Introduction

I recently came across the paper Neural Tangent Kernel: Covergence and Generalization in Neural Networks published at NeurIPS 2018. I was super excited by this paper and I think it is a great execution of a very natural idea. I thought I would try to reproduce the ideas of the paper myself. Hence, this post is a reconstruction of the general idea of the paper in a way that seems natural to me. [ \newcommand{\params}{\vec{\theta}} \newcommand{\net}{f^\params} \newcommand{\F}{\mathcal{F}} \newcommand{\X}{\mathcal{X}} ]

Roadmap

We have a neural network that we will train using gradient descent on some loss function. We are interested in characterising the behaviour of the optimisation, in particular we want to know what the cost does under gradient descent.

We will explore this question directly and find an object (a kernel on a space of functions in which our network lives), the neural tangent kernel (NTK), and see that our optimisation procedure will result in a network that performs well on our task if the NTK satisfies a certain condition (is positive definite). The central contributions of the paper are to provide the insight into the dynamics of the cost and prove the aforementioned property. I’m not going to go through the proofs (at least in the first version of this post) but I will hopefully give some insight into the general idea.

Networks as Functions

Neural networks are a special class of parameterised functions. As we vary the parameters $\params$, the network function $\net$ varies on a family of functions defined by the architecture. The choice of $\params$ determines the behaviour of the network and we will typically choose $\params \in \R^P$ to (approximately) minimise some cost function $c(\params) = C[\net]$ (here we say cost rather than loss for consistency with the paper). Note that we have defined the cost in terms of a functional $C$, we will be interested in the behaviour of $C$ on the space of functions $\F = \{\net | \params \in \R^P\}$ attainable by our network. (There are some technical requirements for $\F$ that we will ignore.) For the purposes of this post, a functional is just a mapping from functions (so from a space like $\F$) to $\R$. If we have a functional $J$ and a function $g$ then $J$ evaluated on $g$ is a real number written $J[g]$ with square brackets.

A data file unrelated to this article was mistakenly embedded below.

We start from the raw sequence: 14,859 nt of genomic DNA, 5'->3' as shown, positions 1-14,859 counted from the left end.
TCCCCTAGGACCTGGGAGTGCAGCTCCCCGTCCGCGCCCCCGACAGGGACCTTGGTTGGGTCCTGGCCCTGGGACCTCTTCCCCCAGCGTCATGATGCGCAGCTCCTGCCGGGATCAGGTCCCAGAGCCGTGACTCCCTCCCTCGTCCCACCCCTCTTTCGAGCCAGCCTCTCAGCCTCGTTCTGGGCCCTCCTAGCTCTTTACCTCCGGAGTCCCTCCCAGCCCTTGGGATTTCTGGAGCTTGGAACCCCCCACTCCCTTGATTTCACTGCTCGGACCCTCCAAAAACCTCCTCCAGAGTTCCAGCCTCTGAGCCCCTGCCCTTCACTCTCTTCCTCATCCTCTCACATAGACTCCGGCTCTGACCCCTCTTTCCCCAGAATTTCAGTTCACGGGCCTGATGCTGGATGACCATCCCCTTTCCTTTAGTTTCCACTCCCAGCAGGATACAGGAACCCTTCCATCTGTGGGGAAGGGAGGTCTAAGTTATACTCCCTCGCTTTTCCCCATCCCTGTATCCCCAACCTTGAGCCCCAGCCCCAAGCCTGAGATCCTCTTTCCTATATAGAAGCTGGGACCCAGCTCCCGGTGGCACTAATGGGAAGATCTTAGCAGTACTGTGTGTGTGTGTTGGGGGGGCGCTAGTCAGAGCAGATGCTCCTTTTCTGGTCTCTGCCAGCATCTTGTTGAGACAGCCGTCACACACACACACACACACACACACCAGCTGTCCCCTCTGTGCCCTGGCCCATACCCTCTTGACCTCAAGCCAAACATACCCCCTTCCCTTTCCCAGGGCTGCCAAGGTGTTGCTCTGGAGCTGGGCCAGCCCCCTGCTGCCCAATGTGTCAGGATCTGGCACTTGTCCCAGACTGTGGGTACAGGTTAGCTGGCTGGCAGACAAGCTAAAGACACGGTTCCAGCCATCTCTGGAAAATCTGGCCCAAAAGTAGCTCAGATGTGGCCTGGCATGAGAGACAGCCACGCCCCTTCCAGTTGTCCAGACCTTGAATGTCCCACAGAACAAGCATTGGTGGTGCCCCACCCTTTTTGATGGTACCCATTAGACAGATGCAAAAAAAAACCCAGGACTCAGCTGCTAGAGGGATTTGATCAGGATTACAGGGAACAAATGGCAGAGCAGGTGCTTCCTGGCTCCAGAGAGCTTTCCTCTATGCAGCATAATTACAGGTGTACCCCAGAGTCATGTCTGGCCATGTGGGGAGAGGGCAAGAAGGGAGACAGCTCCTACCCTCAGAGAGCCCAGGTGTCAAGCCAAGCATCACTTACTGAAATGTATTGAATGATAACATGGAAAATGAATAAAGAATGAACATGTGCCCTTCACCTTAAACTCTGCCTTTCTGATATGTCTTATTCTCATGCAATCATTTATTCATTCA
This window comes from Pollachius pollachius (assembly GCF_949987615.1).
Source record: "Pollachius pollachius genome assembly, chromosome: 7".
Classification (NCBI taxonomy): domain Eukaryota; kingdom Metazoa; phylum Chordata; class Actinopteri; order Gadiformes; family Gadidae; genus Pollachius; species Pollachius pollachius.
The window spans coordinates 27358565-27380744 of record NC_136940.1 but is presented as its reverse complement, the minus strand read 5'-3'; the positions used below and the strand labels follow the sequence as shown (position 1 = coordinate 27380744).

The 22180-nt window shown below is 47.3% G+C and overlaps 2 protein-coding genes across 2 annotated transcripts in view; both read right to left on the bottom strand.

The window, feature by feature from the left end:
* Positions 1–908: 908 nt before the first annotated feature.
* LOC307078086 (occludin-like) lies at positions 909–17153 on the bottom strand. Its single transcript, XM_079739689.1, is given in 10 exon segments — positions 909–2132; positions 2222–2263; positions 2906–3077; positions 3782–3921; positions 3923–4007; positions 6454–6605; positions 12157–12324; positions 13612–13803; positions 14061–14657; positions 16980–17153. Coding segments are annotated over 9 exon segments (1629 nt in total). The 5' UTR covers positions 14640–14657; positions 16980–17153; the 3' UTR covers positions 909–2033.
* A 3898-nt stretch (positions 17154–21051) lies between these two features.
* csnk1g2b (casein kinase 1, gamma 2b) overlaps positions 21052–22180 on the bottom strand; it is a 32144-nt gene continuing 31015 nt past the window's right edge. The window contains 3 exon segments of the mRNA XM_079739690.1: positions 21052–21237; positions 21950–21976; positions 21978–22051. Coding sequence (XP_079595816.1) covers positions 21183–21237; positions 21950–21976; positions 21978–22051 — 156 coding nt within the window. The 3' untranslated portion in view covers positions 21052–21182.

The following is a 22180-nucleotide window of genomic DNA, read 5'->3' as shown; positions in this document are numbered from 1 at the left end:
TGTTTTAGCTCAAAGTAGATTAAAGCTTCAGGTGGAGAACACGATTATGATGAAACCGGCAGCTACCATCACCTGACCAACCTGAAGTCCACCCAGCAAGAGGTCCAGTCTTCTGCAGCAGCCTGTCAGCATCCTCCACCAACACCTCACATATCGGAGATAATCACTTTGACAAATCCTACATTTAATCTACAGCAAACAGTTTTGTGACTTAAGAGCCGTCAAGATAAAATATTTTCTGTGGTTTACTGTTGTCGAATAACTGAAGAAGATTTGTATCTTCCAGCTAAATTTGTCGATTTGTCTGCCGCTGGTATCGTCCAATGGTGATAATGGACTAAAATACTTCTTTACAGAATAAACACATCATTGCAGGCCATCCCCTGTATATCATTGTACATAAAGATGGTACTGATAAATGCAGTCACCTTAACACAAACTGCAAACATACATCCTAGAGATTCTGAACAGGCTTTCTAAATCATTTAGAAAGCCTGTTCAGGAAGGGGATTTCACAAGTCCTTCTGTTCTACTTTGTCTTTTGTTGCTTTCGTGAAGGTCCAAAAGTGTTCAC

The Cost Functional

We have made a change in perspective from thinking of our network in terms of parameter space to thinking of it living in the function space $\F$. Correspondingly, we are going to study the dynamics of $C$ on $\F$ rather than of $\params$ on $\R^P$.

Suppose we perform gradient descent on the parameters, so that they vary on the trajectory [ \diff{\params}{t} = - \pdiff{C[\net]}{\params}, ] where $t$ plays the role of “time”. From now on we will have $\params = \params(t)$, but leave time time dependence implicit for notational ease. We want to analyse the dynamics of the cost in this scheme, and in order to do that we will need the functional derivative of $C$.